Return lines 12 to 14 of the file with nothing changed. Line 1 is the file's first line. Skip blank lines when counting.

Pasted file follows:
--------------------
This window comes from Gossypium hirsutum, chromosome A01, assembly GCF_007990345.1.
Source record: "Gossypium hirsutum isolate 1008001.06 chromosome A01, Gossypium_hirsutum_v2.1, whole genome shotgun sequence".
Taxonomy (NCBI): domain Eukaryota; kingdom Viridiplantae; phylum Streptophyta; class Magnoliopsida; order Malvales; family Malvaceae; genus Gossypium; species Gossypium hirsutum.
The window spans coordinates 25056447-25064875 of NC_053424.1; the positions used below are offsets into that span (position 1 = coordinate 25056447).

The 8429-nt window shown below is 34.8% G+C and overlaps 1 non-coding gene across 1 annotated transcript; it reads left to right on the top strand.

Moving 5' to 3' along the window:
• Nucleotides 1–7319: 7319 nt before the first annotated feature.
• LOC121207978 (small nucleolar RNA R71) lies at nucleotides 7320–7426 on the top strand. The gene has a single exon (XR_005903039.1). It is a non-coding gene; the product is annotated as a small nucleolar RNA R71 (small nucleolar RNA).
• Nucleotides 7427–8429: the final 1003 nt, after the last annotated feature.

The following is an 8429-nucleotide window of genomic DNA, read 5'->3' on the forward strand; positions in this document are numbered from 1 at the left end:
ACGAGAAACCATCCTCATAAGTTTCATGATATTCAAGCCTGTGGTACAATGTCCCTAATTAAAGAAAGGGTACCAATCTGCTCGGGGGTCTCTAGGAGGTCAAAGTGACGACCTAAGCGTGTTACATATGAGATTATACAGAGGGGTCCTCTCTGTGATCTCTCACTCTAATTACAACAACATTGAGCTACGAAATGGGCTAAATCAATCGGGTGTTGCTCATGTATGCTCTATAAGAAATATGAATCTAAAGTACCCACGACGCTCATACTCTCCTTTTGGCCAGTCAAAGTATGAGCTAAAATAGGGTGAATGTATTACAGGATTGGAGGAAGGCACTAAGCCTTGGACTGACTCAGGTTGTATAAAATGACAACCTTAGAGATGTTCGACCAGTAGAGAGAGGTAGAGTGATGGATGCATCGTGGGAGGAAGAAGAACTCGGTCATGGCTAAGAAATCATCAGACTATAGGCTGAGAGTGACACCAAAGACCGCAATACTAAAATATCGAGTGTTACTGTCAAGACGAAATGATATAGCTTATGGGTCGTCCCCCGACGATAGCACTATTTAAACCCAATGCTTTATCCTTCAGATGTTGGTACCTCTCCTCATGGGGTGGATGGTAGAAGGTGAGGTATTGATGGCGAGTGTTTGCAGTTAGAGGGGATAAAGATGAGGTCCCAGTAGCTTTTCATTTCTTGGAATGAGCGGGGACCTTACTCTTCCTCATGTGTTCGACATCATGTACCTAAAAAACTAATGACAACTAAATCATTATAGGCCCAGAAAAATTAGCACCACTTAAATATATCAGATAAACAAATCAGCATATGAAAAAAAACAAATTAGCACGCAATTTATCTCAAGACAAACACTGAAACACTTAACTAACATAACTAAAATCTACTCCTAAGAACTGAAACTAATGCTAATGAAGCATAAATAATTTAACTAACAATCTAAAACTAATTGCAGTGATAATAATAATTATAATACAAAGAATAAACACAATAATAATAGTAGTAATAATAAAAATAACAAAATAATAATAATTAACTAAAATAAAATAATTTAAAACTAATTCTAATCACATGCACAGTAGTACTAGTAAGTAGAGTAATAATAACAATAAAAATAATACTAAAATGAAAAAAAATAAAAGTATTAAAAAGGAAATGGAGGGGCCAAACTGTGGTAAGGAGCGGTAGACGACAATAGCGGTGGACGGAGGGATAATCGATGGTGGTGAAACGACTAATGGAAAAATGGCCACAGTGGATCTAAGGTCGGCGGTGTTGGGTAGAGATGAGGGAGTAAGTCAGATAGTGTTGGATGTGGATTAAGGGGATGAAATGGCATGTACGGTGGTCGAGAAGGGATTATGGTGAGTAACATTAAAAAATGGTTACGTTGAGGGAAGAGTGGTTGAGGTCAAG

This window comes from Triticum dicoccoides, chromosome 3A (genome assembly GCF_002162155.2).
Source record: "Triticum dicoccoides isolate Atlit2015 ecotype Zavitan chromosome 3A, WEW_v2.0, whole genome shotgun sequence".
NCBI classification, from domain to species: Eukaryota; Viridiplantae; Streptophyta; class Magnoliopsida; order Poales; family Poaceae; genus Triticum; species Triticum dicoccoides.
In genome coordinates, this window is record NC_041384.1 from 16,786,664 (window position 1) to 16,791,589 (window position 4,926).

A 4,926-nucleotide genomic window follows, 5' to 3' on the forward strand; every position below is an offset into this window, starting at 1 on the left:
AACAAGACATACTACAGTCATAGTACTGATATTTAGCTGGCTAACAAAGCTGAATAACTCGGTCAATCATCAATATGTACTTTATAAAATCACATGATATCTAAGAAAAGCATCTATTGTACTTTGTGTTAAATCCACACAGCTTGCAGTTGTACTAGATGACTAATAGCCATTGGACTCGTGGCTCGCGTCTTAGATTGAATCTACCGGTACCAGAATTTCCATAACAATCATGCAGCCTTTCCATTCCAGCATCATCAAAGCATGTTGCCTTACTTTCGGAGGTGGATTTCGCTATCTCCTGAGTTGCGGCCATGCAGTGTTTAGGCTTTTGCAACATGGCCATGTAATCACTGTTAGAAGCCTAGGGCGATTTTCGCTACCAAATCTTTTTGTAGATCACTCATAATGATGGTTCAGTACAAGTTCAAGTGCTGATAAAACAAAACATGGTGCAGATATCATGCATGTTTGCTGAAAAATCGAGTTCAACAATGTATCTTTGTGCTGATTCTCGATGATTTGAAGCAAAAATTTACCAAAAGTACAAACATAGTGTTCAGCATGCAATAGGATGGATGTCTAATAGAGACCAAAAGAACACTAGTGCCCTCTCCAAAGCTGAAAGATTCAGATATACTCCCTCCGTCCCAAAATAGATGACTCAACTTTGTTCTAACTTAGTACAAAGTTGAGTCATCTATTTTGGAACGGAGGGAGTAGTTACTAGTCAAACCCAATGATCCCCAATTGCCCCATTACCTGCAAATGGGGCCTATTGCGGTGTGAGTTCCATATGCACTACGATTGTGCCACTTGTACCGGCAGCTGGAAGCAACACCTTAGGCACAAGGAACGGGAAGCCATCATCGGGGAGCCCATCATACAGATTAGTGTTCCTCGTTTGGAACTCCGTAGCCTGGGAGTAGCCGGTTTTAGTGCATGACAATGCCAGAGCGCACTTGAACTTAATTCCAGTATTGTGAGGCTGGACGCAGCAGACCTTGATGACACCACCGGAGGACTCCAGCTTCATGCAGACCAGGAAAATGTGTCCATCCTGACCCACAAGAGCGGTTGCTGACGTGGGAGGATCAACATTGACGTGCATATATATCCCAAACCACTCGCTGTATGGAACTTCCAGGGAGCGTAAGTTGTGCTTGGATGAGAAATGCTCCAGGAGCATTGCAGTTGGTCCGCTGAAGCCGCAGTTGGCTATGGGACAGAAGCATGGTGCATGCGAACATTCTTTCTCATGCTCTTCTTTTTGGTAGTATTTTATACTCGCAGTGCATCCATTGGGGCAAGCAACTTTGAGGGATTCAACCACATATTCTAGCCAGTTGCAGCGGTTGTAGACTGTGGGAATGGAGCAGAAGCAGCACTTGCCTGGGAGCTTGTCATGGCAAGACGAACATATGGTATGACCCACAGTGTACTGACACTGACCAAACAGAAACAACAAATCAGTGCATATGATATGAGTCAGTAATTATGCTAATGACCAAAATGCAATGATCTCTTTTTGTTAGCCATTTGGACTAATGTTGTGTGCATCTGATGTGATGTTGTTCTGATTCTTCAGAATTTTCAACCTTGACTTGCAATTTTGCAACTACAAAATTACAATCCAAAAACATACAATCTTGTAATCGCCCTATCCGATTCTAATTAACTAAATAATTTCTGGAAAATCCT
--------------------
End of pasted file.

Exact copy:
This window comes from Triticum dicoccoides, chromosome 3A (genome assembly GCF_002162155.2).
Source record: "Triticum dicoccoides isolate Atlit2015 ecotype Zavitan chromosome 3A, WEW_v2.0, whole genome shotgun sequence".
NCBI classification, from domain to species: Eukaryota; Viridiplantae; Streptophyta; class Magnoliopsida; order Poales; family Poaceae; genus Triticum; species Triticum dicoccoides.